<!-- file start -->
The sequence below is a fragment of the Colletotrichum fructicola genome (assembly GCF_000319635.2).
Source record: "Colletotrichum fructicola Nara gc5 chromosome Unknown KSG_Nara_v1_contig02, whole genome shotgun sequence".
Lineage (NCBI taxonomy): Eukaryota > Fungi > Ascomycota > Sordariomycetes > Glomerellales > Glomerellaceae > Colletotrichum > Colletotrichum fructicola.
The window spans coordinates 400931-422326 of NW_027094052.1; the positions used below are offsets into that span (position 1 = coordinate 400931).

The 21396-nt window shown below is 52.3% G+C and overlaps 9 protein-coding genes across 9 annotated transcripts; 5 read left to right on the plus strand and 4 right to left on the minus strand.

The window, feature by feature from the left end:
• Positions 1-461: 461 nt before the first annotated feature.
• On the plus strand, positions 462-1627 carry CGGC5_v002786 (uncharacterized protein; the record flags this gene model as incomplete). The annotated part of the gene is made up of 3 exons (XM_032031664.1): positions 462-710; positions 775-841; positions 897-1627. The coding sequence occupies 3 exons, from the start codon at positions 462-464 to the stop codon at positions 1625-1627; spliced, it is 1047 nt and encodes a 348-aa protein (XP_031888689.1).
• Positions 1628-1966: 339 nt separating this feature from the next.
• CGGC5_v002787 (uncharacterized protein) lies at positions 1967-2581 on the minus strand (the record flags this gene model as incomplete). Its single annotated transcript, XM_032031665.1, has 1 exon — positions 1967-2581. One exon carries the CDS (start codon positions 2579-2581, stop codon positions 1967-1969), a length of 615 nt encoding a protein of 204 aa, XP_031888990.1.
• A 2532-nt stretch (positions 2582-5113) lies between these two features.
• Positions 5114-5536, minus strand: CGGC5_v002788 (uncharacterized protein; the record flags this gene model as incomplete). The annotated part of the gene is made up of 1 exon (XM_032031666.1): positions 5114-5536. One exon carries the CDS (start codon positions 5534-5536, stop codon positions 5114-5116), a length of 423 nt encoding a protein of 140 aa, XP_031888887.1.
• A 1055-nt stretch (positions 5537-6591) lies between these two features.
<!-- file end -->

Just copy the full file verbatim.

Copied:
The sequence below is a fragment of the Colletotrichum fructicola genome (assembly GCF_000319635.2).
Source record: "Colletotrichum fructicola Nara gc5 chromosome Unknown KSG_Nara_v1_contig02, whole genome shotgun sequence".
Lineage (NCBI taxonomy): Eukaryota > Fungi > Ascomycota > Sordariomycetes > Glomerellales > Glomerellaceae > Colletotrichum > Colletotrichum fructicola.
The window spans coordinates 400931-422326 of NW_027094052.1; the positions used below are offsets into that span (position 1 = coordinate 400931).

The 21396-nt window shown below is 52.3% G+C and overlaps 9 protein-coding genes across 9 annotated transcripts; 5 read left to right on the plus strand and 4 right to left on the minus strand.

The window, feature by feature from the left end:
• Positions 1-461: 461 nt before the first annotated feature.
• On the plus strand, positions 462-1627 carry CGGC5_v002786 (uncharacterized protein; the record flags this gene model as incomplete). The annotated part of the gene is made up of 3 exons (XM_032031664.1): positions 462-710; positions 775-841; positions 897-1627. The coding sequence occupies 3 exons, from the start codon at positions 462-464 to the stop codon at positions 1625-1627; spliced, it is 1047 nt and encodes a 348-aa protein (XP_031888689.1).
• Positions 1628-1966: 339 nt separating this feature from the next.
• CGGC5_v002787 (uncharacterized protein) lies at positions 1967-2581 on the minus strand (the record flags this gene model as incomplete). Its single annotated transcript, XM_032031665.1, has 1 exon — positions 1967-2581. One exon carries the CDS (start codon positions 2579-2581, stop codon positions 1967-1969), a length of 615 nt encoding a protein of 204 aa, XP_031888990.1.
• A 2532-nt stretch (positions 2582-5113) lies between these two features.
• Positions 5114-5536, minus strand: CGGC5_v002788 (uncharacterized protein; the record flags this gene model as incomplete). The annotated part of the gene is made up of 1 exon (XM_032031666.1): positions 5114-5536. One exon carries the CDS (start codon positions 5534-5536, stop codon positions 5114-5116), a length of 423 nt encoding a protein of 140 aa, XP_031888887.1.
• A 1055-nt stretch (positions 5537-6591) lies between these two features.